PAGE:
SN’s editorial prerogatives

A disappointing account from David Bruce Murray about how the SN’s changes to his review of the McKameys tests the limits of reform and improvement at the magazine. Take a look at DBM’s post for the full account, but the upshot is, some editorial tinkering pretty much completely changed the meaning of DBM’s review so that it was more flattering of the McKameys.

As Chris Unthank rightly notes, editing a review (or anything else someone writes for the magazine) to improve, streamline, or otherwise sharpen a piece of writing for publication is one thing. But there’s really no excuse for rewriting the conclusion of a music review expressly to change the meaning (and in this case, why? Judging by his original conclusion, DBM was positive if circumspect … is that so unthinkable? I guess so, since the editor went for 100% syrup on rewrite). If you want to publish a favorable review of the McKameys ok. But write it yourself or find someone who will write what you want. Don’t turn editorial oversight into puppeteering and make DBM (or any other writer) your ventroliquist’s dummy.

Obviously I’m not a disinterested observer in all this. I’ve written for SN, and would consider doing so again in the future under the right circumstances (though I’m not so sure I’d be as easygoing as DBM if my copy was similarly rewritten). And I’d choose an imperfect magazine that included voices like mine and DBM’s over an imperfect magazine that didn’t, every time.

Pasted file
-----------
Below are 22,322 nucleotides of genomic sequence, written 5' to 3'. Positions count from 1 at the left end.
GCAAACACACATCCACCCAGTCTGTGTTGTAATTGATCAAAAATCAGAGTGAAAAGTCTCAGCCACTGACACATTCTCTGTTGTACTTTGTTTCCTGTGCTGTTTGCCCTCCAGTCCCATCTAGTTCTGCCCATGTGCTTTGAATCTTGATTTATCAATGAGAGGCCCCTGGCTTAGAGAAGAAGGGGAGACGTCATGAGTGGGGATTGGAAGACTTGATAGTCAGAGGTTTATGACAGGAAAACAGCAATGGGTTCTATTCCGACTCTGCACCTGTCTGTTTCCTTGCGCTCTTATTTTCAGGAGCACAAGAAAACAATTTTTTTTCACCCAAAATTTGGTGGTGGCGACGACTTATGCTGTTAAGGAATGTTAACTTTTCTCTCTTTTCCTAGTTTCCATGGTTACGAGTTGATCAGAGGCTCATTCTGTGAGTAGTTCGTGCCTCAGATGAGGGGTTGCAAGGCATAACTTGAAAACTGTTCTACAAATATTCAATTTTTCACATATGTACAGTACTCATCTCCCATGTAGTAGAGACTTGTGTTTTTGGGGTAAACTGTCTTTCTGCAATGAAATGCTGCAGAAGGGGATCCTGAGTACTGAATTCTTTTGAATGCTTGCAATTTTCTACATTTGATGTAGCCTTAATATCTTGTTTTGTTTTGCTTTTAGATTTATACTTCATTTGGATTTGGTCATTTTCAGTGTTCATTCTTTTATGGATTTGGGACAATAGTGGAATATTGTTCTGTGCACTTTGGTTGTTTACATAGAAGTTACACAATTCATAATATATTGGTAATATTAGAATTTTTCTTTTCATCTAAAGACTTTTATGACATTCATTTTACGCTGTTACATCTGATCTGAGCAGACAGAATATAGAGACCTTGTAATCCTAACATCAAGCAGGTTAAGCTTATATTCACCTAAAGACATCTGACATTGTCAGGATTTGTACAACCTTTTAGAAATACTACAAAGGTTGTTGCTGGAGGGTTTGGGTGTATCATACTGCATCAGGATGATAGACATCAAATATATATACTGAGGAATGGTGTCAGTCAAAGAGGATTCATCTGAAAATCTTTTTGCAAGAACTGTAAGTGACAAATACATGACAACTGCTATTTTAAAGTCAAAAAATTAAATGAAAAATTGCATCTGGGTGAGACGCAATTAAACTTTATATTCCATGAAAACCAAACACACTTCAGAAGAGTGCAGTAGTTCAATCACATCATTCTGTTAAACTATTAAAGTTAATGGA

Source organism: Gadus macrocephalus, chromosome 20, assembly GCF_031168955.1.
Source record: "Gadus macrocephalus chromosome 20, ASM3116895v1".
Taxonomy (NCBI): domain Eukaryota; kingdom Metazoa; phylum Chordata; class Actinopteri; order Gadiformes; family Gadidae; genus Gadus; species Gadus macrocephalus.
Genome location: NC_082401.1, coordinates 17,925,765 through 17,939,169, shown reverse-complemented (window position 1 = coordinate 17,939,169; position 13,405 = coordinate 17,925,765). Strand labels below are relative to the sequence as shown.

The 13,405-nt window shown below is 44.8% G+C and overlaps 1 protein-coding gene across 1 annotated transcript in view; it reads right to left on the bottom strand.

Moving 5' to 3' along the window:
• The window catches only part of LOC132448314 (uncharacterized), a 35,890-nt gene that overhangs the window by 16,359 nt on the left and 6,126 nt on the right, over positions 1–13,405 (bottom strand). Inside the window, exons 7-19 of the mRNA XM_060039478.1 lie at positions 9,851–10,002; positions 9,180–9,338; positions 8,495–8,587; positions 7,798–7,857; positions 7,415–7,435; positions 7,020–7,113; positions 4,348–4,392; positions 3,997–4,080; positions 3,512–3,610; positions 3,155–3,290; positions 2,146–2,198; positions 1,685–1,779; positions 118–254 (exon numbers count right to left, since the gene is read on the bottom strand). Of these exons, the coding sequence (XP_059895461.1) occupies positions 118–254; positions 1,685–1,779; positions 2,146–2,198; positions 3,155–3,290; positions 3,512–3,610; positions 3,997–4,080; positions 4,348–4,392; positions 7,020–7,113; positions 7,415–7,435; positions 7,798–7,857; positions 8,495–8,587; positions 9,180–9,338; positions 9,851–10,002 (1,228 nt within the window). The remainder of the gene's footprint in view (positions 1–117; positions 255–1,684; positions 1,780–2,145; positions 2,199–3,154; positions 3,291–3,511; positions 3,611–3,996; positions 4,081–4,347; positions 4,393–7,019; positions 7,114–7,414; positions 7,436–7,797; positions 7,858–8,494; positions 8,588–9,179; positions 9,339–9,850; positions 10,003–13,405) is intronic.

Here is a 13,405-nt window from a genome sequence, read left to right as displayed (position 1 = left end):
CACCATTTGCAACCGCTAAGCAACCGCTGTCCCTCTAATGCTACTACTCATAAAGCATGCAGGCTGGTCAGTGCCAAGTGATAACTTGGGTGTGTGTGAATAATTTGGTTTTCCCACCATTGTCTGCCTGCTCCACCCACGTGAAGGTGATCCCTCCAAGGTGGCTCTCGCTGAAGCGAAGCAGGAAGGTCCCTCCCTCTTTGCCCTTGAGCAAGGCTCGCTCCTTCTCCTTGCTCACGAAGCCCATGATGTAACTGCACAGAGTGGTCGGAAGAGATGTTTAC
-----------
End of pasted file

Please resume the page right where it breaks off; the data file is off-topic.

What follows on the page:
Self-censoring to avoid alienating your artist-advertisers is certainly one perfectly logical way to run a magazine. Fine. What’s troubling is that the SN seems to be wanting to have it both ways: get props from the progressive wing of gospel music (yeah I know, all 13 of us) for including a wider variety of voices and perspectives in the magazine AND still keep pleasing the powerful.

But most of all this strikes me as a good example of why southern gospel isn’t taken more seriously beyond its own insular borders: the active refusal of industry professionals to publicly countenance even the most circumspectly candid assessment of their work.

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Comments

  1. GC wrote:

    This is why I visit this site. Great story

  2. Practical Fellow wrote:

    And this could explain why there are so many mediocre records being churned out by the A-list SG crowd (McKamey’s notwithstanding - I haven’t heard the new project). Why spend the extra effort and money crafting a superior product, if it’s going to get the same gratuitous review anyway? In other genres of music, the critical reviews of projects can actually help or hurt the sales of a record. If every review is syrupy sweet, why write them at all? It’s basically just another form of advertising for the new project. If there were more honest project reviews and less petting in publications like the SN, maybe it would drive competition and excellence up a notch or two.

  3. DRIP wrote:

    Are we really surprised????

  4. bgc wrote: